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rapple overview

rapple is a tool for creating websites. it converts HTML sources into XHTML, an XML variant of HTML, and then transforms these using an XSLT stylesheet to produce the final website. the advantage to generating a website in this manner is that it exhibits a high degree of consistency by conforming to established web standards (as defined by bodies such as the W3C). as a bonus the transformation to XHTML makes content amenable to additional parsing services (e.g., link checking, creation of digests and generation of feeds etc.) rapple processes CSS files and binary resources (e.g., images, PDF documents etc.) by simply copying them to the appropriate location in the generated website. although often used as a command line utility rapple also comes with a HTTP module that supports a web based interface.

central to rapple is the notion of separation of content from presentation. content is what the website author writes (using a text editor, word processor etc.) and concerns purely the message that is to be conveyed. presentation concerns layout (e.g., headers, footers, logos etc.) and style (colours, fonts etc.) and is covered by a site XSLT and perhaps CSS stylesheets. the website author is therefore responsible for maintaining his/her HTML sources (usually in a directory tree that represents the website) along with an XSLT and perhaps a CSS.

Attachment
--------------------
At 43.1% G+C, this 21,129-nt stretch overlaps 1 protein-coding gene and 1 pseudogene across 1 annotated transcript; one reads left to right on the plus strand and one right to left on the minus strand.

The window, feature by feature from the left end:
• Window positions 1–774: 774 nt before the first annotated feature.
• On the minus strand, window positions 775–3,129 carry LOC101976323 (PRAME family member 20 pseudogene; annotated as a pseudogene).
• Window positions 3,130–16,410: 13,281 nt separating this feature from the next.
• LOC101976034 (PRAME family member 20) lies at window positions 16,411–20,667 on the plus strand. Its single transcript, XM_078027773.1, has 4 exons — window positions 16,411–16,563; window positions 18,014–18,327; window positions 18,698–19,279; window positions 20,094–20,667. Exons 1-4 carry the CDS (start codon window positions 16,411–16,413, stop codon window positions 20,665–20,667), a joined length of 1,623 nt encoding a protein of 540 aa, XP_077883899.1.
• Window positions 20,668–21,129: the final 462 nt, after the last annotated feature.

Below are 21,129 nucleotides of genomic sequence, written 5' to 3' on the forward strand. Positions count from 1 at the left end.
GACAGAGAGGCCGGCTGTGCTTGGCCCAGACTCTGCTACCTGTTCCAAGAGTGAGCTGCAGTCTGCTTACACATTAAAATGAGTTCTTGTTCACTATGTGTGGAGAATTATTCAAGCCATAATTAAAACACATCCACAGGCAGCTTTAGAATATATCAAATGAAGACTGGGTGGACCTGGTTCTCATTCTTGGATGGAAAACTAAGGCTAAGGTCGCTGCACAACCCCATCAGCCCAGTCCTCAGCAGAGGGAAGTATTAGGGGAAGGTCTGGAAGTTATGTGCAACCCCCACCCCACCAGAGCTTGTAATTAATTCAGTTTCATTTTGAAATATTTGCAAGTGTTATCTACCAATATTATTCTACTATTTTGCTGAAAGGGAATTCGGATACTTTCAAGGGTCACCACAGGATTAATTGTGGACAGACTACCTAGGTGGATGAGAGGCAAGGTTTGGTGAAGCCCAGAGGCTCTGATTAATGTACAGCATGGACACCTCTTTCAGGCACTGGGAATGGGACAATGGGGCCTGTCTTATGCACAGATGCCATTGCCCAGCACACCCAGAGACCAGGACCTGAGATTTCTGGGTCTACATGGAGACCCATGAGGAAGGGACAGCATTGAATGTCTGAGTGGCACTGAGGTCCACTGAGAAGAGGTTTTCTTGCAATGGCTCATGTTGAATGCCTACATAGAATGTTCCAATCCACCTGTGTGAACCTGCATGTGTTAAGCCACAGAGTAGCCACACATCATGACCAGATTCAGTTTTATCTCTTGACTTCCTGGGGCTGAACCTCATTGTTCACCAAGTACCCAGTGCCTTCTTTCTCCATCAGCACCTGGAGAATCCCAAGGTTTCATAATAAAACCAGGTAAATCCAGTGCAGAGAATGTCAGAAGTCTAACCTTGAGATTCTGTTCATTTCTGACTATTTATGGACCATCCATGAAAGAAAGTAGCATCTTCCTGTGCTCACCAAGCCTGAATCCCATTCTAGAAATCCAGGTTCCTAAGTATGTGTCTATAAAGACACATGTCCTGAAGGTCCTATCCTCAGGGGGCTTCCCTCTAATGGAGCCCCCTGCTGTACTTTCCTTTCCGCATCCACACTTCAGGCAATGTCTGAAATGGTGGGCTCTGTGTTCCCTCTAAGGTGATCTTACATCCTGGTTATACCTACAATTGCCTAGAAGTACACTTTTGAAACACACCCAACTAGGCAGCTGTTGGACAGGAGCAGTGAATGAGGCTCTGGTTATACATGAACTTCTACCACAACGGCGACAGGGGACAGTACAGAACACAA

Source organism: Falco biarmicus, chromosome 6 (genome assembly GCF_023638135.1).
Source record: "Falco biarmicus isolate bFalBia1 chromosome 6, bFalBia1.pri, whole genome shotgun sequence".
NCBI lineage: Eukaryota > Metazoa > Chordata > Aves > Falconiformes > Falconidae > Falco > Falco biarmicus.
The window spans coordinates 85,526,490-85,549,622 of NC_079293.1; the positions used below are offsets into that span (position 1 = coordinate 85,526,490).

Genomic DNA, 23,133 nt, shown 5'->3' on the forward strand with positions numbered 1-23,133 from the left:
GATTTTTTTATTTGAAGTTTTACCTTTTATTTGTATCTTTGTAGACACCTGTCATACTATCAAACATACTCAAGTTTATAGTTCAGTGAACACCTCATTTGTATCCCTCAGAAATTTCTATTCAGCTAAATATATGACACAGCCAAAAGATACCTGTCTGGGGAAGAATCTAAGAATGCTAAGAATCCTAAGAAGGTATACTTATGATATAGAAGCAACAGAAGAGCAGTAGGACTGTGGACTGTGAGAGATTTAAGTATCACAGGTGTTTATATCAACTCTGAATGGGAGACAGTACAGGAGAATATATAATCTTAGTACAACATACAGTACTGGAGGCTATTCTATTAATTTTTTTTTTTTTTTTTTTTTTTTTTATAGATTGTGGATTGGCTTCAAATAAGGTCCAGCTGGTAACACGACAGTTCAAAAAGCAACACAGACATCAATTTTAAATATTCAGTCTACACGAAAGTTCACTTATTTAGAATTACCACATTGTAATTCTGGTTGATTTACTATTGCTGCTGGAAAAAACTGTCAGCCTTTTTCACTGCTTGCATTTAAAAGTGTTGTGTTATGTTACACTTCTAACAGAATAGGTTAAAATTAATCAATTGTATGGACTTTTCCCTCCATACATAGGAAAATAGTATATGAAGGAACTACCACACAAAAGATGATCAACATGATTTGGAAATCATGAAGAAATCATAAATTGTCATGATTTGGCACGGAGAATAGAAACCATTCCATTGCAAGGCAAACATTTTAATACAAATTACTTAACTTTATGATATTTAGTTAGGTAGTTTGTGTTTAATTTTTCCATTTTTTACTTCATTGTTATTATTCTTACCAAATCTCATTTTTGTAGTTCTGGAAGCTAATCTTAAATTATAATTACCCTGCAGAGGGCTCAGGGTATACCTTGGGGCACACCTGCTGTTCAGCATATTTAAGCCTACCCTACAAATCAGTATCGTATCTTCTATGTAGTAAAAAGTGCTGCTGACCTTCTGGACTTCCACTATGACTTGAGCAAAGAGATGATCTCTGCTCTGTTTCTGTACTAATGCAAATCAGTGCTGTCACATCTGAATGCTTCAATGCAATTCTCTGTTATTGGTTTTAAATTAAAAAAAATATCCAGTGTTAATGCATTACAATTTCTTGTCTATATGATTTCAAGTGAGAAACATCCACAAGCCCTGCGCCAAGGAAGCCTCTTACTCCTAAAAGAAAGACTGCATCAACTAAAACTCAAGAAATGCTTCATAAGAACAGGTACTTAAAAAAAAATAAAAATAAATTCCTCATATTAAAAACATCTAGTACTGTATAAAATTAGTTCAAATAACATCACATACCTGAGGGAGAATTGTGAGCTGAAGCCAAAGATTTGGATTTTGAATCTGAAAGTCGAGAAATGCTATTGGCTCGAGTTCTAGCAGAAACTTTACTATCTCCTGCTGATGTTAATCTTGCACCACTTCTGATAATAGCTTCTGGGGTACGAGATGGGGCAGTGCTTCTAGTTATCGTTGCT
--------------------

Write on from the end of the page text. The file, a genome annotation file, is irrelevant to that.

rapple needs to know where the site sources are and where the final website is to be built (these can be specified either as command line options or in a configuration file). during processing rapple also creates a datastore that it uses to store by-products (these can sometimes be useful for tracking down problems with the original sources.) each time changes are made to the original sources (or to the site XSLT/CSS) the website (and datastore) should be re-generated. rapple supports the iterative process of applying changes, regenerating and testing a website by implementing the necessary infrastructure, processing the site and logging issues. once testing is complete a production website may be generated and deployed.

in addition to simply applying a house style to source files rapple also performs other functions. for example rapple has a feature called "indexing" where it can read the contents of a directory and generate an index file from extracts of each of the source files it finds in the directory. rapple can also perform other interesting tasks such as context highlighting, storage of meta data in a MySQL table and checking links of completed websites.

although content management services are out of scope for rapple, it does support storage of metadata in a relational database (MySQL) and the use of an embedded datastore is included in the rapple development roadmap. these measures could enable the layering of content management services on top of rapple should this need arise.

rapple was started as an open source project by Alan Moran and acknowledges the help of its developers and contributions the project is based on technologies that are firmly rooted in the internet community (XHTML, XSLT, CSS etc.) and builds on established open source libraries (tidy, expat, etc.). rapple is developed for Linux/*BSD platforms but there might be plans to support other platforms (e.g., Windows) at a later date.

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